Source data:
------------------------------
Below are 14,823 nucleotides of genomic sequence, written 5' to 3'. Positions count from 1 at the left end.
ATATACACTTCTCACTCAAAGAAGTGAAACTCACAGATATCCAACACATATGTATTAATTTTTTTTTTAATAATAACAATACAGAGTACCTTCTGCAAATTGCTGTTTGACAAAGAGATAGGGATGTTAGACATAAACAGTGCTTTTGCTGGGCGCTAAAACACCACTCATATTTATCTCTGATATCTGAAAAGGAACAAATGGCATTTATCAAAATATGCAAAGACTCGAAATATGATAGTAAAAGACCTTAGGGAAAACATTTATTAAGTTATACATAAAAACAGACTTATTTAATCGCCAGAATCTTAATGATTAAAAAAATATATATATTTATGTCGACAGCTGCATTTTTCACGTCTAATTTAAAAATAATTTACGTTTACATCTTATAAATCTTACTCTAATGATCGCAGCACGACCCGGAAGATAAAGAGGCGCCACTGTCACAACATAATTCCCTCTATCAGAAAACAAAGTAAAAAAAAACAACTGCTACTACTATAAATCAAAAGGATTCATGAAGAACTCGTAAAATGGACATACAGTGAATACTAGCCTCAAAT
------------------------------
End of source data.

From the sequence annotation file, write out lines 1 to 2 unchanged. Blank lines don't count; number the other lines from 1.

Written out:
Below are 14,823 nucleotides of genomic sequence, written 5' to 3'. Positions count from 1 at the left end.
ATATACACTTCTCACTCAAAGAAGTGAAACTCACAGATATCCAACACATATGTATTAATTTTTTTTTTAATAATAACAATACAGAGTACCTTCTGCAAATTGCTGTTTGACAAAGAGATAGGGATGTTAGACATAAACAGTGCTTTTGCTGGGCGCTAAAACACCACTCATATTTATCTCTGATATCTGAAAAGGAACAAATGGCATTTATCAAAATATGCAAAGACTCGAAATATGATAGTAAAAGACCTTAGGGAAAACATTTATTAAGTTATACATAAAAACAGACTTATTTAATCGCCAGAATCTTAATGATTAAAAAAATATATATATTTATGTCGACAGCTGCATTTTTCACGTCTAATTTAAAAATAATTTACGTTTACATCTTATAAATCTTACTCTAATGATCGCAGCACGACCCGGAAGATAAAGAGGCGCCACTGTCACAACATAATTCCCTCTATCAGAAAACAAAGTAAAAAAAAACAACTGCTACTACTATAAATCAAAAGGATTCATGAAGAACTCGTAAAATGGACATACAGTGAATACTAGCCTCAAAT